• Reviews of the Blue Line for potential service adjustments.
  • Potential changes beyond July 2021 pending ridership:
    • Additional Green Line frequency changes with the opening of the Green Line Extension.
  • Note:
    • Service hours will not change and all lines will continue to operate after midnight.
    • The Green Line E Branch will continue to serve all E Branch stations. 
  • Bus:

o   Taking effect in March/April 2021:

  • Eighty essential bus routes will see a system-wide average change in service of just 5 percent and routes with high ridership will not be changed. Sixty non-essential bus routes will operate 20 percent less frequently on average system-wide.
  • Twenty routes will be suspended.
  • Sixteen routes will be consolidated and four routes will be shortened. 

o   Taking effect in June/July 2021:

  • Potential further adjustments pending social distancing.

o   Potential changes beyond July 2021 pending ridership:

  • Implement consolidated or suspended Somerville bus routes when the College Avenue Branch of the Green Line Extension opens.

o   Note:

  • Service hours will not change and all routes will continue to operate after midnight.
  • Suburban subsidies to five communities will continue.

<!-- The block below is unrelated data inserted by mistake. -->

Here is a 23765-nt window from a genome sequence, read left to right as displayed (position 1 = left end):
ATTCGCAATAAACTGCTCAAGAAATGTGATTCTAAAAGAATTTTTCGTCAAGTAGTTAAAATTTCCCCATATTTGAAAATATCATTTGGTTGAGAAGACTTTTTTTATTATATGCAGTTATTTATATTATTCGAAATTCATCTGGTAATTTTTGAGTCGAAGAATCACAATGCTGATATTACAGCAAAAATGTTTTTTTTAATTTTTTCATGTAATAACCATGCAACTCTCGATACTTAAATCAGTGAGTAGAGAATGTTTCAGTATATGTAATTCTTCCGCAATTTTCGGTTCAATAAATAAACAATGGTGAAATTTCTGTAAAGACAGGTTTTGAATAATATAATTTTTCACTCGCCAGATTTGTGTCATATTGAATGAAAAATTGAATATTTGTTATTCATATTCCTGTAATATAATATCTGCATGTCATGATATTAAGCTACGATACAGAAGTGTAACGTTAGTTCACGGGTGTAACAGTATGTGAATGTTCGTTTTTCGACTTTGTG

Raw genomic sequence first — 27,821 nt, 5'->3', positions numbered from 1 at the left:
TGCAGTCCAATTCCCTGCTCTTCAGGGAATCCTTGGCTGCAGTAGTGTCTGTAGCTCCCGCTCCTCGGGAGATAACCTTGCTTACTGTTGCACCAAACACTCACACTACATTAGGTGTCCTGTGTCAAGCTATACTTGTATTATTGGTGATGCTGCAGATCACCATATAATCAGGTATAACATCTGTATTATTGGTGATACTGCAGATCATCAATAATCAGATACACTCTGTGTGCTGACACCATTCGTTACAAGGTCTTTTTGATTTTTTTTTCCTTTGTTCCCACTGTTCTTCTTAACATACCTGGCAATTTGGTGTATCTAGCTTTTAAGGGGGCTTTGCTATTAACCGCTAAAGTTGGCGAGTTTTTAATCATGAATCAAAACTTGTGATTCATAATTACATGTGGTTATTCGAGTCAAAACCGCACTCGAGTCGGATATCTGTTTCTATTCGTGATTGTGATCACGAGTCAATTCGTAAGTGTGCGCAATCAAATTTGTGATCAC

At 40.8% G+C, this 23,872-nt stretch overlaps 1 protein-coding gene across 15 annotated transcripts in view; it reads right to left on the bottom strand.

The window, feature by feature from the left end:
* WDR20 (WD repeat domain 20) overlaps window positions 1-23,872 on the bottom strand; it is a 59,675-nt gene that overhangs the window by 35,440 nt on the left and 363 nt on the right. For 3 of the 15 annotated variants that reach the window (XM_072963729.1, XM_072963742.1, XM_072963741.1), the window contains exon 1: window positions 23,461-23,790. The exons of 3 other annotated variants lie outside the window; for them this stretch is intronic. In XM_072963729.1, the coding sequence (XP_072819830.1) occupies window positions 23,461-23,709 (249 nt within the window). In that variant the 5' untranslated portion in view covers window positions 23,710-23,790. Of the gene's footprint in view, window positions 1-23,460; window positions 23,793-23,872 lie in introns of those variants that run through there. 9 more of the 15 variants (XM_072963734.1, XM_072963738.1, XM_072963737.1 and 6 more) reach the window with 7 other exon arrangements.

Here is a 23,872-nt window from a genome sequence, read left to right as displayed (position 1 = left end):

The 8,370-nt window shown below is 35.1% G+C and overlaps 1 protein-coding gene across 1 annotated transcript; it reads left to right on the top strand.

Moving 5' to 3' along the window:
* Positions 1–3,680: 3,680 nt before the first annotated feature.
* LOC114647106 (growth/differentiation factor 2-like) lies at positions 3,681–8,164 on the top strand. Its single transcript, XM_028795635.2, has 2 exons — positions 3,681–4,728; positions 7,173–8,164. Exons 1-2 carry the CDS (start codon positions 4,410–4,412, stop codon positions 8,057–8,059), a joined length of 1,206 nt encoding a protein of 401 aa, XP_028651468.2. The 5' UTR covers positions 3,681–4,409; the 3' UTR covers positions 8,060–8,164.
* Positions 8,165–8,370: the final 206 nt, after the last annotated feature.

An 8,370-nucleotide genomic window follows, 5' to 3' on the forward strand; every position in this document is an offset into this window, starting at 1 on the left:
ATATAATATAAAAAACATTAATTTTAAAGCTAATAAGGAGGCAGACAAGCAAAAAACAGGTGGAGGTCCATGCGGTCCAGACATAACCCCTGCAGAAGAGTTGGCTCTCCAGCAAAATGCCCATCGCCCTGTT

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  • Commuter Rail:

o   Taking effect in January 2021:

o   Reduced Winter Commuter Rail schedules will take effect.

o   Partial weekend service will operate with reduced frequency on high ridership and transit critical lines that include the Worcester, Providence, Newburyport/Rockport, Middleborough, and Fairmount Lines. Weekend service will be suspended on all other lines due to low ridership.

o   Taking effect in March/April 2021:

o   Revised Spring Commuter Rail schedules will take effect.

o   Weekday schedules will be adjusted to optimize service span.

o   MBTA staff will return to the FMCB in January 2021 after further analysis and to outline updated weekday schedule proposals.

o   Five (out of 141) stations will close based on low ridership, operational impacts, and availability of alternatives.